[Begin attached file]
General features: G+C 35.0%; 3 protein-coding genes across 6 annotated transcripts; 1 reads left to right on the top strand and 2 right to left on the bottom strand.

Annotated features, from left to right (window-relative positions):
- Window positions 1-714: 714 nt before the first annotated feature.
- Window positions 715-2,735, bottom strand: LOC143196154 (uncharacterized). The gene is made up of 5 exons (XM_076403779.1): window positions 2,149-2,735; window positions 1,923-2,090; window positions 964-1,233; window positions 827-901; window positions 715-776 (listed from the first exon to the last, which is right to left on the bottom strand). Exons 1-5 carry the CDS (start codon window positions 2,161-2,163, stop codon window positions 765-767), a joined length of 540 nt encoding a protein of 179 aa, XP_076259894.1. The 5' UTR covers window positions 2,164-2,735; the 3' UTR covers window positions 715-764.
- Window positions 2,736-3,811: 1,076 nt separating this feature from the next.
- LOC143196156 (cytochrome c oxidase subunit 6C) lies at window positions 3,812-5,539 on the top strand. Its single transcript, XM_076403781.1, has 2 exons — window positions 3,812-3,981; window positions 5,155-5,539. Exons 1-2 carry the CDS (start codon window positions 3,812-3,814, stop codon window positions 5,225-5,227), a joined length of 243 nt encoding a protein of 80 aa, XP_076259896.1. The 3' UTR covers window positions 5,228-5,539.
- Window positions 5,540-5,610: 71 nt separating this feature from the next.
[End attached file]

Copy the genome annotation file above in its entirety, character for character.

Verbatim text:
General features: G+C 35.0%; 3 protein-coding genes across 6 annotated transcripts; 1 reads left to right on the top strand and 2 right to left on the bottom strand.

Annotated features, from left to right (window-relative positions):
- Window positions 1-714: 714 nt before the first annotated feature.
- Window positions 715-2,735, bottom strand: LOC143196154 (uncharacterized). The gene is made up of 5 exons (XM_076403779.1): window positions 2,149-2,735; window positions 1,923-2,090; window positions 964-1,233; window positions 827-901; window positions 715-776 (listed from the first exon to the last, which is right to left on the bottom strand). Exons 1-5 carry the CDS (start codon window positions 2,161-2,163, stop codon window positions 765-767), a joined length of 540 nt encoding a protein of 179 aa, XP_076259894.1. The 5' UTR covers window positions 2,164-2,735; the 3' UTR covers window positions 715-764.
- Window positions 2,736-3,811: 1,076 nt separating this feature from the next.
- LOC143196156 (cytochrome c oxidase subunit 6C) lies at window positions 3,812-5,539 on the top strand. Its single transcript, XM_076403781.1, has 2 exons — window positions 3,812-3,981; window positions 5,155-5,539. Exons 1-2 carry the CDS (start codon window positions 3,812-3,814, stop codon window positions 5,225-5,227), a joined length of 243 nt encoding a protein of 80 aa, XP_076259896.1. The 3' UTR covers window positions 5,228-5,539.
- Window positions 5,540-5,610: 71 nt separating this feature from the next.